Australia’s New Vehicle Efficiency Standards, or NVES, were sent to the Australian Parliament today, after a month-long consultation period, and a year of hearing from stakeholders.

The new rules are poised to bring operating costs of petrol-fueled cars down by making them more efficient, by forcing automakers to bring more efficient vehicles down under, however, the policy has been tweaked to be more accommodating of the demands from major car industry stakeholders, and as such, some heavy vehicles are being reclassified as light commercial vehicles, and are therefore dodging the most restriction emissions rules.

What’s happening with Australia’s new fuel rules?

We’ve been writing about these new rules for years now. It’s not a ute tax, nor are you being forced to buy an EV. Australia is bringing its auto sector emissions into line with the rest of the world. Every other OECD country has these rules, but not Australia (Russia didn’t either, but it was suspended from the OECD). Broadly speaking, the new rules will lead to vehicles that burn fuel more efficiently and therefore cost less to run. The rules will also incentivise companies to bring more EVs and PHEVs to Australia.

Today, arguments for the NVES have begun in the Australian Parliament, with the hope that rules will be adopted and put in place by January 1, 2025. The bill has been submitted as the ‘New Vehicle Efficiency Standard Bill 2024’.

In the consultation paper put out by the Australian Government, three options of intensity were outlined, varying in how long it would take to meet certain emission thresholds. In a release, The Australian government says it plans to introduce fuel rules that will reduce emissions of passenger vehicles by up to 60 per cent by 2030, which is most in line with the middle-of-the-road ‘Option B’ approach, outlined in February.

However, there’s a serious caveat to that, as some vehicle classes won’t be forced to comply with the 60 per cent target, and will instead need to comply with a 35 per cent target reserved for commercial vehicles, per AAP. Previously, Option B would have seen light commercial vehicle emissions capped at 81 CO2 grams per kilometre by 2029, but this has been relaxed to 110.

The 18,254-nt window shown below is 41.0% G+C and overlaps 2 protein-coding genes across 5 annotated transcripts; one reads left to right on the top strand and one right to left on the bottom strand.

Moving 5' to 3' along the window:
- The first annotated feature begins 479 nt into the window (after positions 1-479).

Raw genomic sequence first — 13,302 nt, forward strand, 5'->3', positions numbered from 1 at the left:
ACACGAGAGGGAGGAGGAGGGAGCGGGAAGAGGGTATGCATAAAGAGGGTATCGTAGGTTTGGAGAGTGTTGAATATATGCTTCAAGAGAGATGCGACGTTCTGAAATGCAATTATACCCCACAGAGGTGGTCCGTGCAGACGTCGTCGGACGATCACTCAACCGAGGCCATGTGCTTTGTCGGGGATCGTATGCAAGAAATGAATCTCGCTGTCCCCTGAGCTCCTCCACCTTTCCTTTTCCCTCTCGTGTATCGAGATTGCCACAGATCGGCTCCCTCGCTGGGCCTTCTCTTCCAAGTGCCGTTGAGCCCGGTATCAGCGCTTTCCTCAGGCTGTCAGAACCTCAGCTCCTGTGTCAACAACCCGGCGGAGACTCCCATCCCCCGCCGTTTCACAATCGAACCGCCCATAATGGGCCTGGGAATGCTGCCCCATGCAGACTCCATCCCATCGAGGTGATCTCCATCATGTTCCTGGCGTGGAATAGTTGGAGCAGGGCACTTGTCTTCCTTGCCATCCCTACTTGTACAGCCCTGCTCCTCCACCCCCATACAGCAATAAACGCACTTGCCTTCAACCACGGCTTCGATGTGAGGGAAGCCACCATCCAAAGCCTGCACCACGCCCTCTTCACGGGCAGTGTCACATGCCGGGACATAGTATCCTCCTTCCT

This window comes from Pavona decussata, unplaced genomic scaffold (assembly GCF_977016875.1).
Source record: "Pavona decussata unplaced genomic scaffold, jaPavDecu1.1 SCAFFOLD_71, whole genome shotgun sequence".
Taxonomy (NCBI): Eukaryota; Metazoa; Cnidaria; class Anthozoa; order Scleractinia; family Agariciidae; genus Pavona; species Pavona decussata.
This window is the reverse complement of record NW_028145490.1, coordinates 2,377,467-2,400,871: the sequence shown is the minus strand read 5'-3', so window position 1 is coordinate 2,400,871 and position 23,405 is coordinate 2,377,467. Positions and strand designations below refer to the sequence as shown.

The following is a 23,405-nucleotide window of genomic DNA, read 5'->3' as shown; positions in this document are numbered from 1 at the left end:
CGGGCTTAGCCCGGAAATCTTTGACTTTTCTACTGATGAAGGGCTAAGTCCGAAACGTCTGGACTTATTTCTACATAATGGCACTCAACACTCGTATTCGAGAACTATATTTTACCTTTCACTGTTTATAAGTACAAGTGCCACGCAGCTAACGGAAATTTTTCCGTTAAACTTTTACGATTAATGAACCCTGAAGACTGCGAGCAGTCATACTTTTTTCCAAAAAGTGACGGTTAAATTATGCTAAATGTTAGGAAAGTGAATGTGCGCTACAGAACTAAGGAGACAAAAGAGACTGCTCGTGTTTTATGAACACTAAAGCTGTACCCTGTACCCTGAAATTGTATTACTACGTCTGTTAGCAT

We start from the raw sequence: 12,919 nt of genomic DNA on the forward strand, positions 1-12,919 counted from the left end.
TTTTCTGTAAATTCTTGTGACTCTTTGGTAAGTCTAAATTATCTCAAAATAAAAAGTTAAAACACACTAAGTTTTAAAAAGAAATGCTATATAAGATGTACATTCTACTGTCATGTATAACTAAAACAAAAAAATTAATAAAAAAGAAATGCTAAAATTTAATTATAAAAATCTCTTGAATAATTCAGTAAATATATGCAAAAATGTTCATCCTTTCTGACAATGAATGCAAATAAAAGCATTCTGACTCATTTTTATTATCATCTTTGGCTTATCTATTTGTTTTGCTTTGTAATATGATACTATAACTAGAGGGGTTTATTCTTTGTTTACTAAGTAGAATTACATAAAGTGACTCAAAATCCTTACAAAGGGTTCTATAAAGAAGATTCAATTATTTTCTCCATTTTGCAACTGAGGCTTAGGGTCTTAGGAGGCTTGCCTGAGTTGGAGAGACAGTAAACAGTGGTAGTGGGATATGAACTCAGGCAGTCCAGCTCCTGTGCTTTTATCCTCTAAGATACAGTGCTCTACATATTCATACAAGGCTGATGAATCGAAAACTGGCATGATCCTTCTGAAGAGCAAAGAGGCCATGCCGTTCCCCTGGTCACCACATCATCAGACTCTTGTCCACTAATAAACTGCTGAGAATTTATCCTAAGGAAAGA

It’s effectively a compromise for certain automakers.

The reclassified vehicles include the Toyota Hilux ute, the Nissan Patrol, the Toyota Landcruiser, the Mitsubishi Pajero, the Ford Everest and the Isuzu MU-X. “This acknowledges that some off-road wagons use similar ladder-frame chassis, and need comparable towing capacity above 3 tonnes, to dual cab utes,” noted the Federal Minister for Infrastructure, Transport, Regional Development, and Local Government Catherine King.

“This constructive collaboration is delivering what’s right for Australia, by making improvements to the consultation option to deliver more choice of cheaper-to-run cars for motorists, while ensuring a sustainable and effective standard,” she said.

The minister claims that the emissions reduction trajectory of light commercial vehicles has been made more smooth, in line with recent changes to emissions standards in the United States.

According to The Guardian, the new policy will cut 321 million tonnes of CO2 by 2050, while the Government’s preferred model, unveiled last month, would have cut 369 million tonnes.